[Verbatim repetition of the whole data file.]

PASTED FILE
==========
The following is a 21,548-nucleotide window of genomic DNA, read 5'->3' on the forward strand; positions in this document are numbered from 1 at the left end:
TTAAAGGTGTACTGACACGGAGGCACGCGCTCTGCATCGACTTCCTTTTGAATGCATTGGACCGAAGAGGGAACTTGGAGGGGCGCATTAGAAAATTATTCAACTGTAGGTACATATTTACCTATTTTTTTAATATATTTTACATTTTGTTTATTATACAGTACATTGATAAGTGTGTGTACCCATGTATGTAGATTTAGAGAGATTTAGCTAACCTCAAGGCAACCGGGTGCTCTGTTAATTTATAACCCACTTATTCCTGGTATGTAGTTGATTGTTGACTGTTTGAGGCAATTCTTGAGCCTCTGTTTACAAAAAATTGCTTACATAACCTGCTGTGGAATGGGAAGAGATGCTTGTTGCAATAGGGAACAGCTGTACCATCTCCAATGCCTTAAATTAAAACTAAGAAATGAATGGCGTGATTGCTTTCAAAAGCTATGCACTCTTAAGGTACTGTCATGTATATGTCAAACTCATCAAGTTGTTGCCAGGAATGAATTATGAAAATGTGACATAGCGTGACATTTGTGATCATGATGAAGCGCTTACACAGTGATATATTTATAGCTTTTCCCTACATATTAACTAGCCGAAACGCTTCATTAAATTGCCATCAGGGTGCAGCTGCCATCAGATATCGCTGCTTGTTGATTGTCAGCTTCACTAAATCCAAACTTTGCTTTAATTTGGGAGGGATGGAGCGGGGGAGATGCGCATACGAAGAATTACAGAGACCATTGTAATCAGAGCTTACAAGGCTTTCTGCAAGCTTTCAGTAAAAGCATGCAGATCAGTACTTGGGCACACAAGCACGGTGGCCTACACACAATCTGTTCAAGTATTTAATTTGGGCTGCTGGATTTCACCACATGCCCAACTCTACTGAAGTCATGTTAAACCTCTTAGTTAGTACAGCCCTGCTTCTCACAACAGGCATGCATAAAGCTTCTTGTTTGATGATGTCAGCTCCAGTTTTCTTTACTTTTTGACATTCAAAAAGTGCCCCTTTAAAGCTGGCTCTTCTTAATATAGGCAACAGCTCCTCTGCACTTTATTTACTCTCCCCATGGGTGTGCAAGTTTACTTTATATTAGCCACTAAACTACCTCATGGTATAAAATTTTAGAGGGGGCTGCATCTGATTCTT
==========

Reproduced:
The following is a 21,548-nucleotide window of genomic DNA, read 5'->3' on the forward strand; positions in this document are numbered from 1 at the left end:
TTAAAGGTGTACTGACACGGAGGCACGCGCTCTGCATCGACTTCCTTTTGAATGCATTGGACCGAAGAGGGAACTTGGAGGGGCGCATTAGAAAATTATTCAACTGTAGGTACATATTTACCTATTTTTTTAATATATTTTACATTTTGTTTATTATACAGTACATTGATAAGTGTGTGTACCCATGTATGTAGATTTAGAGAGATTTAGCTAACCTCAAGGCAACCGGGTGCTCTGTTAATTTATAACCCACTTATTCCTGGTATGTAGTTGATTGTTGACTGTTTGAGGCAATTCTTGAGCCTCTGTTTACAAAAAATTGCTTACATAACCTGCTGTGGAATGGGAAGAGATGCTTGTTGCAATAGGGAACAGCTGTACCATCTCCAATGCCTTAAATTAAAACTAAGAAATGAATGGCGTGATTGCTTTCAAAAGCTATGCACTCTTAAGGTACTGTCATGTATATGTCAAACTCATCAAGTTGTTGCCAGGAATGAATTATGAAAATGTGACATAGCGTGACATTTGTGATCATGATGAAGCGCTTACACAGTGATATATTTATAGCTTTTCCCTACATATTAACTAGCCGAAACGCTTCATTAAATTGCCATCAGGGTGCAGCTGCCATCAGATATCGCTGCTTGTTGATTGTCAGCTTCACTAAATCCAAACTTTGCTTTAATTTGGGAGGGATGGAGCGGGGGAGATGCGCATACGAAGAATTACAGAGACCATTGTAATCAGAGCTTACAAGGCTTTCTGCAAGCTTTCAGTAAAAGCATGCAGATCAGTACTTGGGCACACAAGCACGGTGGCCTACACACAATCTGTTCAAGTATTTAATTTGGGCTGCTGGATTTCACCACATGCCCAACTCTACTGAAGTCATGTTAAACCTCTTAGTTAGTACAGCCCTGCTTCTCACAACAGGCATGCATAAAGCTTCTTGTTTGATGATGTCAGCTCCAGTTTTCTTTACTTTTTGACATTCAAAAAGTGCCCCTTTAAAGCTGGCTCTTCTTAATATAGGCAACAGCTCCTCTGCACTTTATTTACTCTCCCCATGGGTGTGCAAGTTTACTTTATATTAGCCACTAAACTACCTCATGGTATAAAATTTTAGAGGGGGCTGCATCTGATTCTT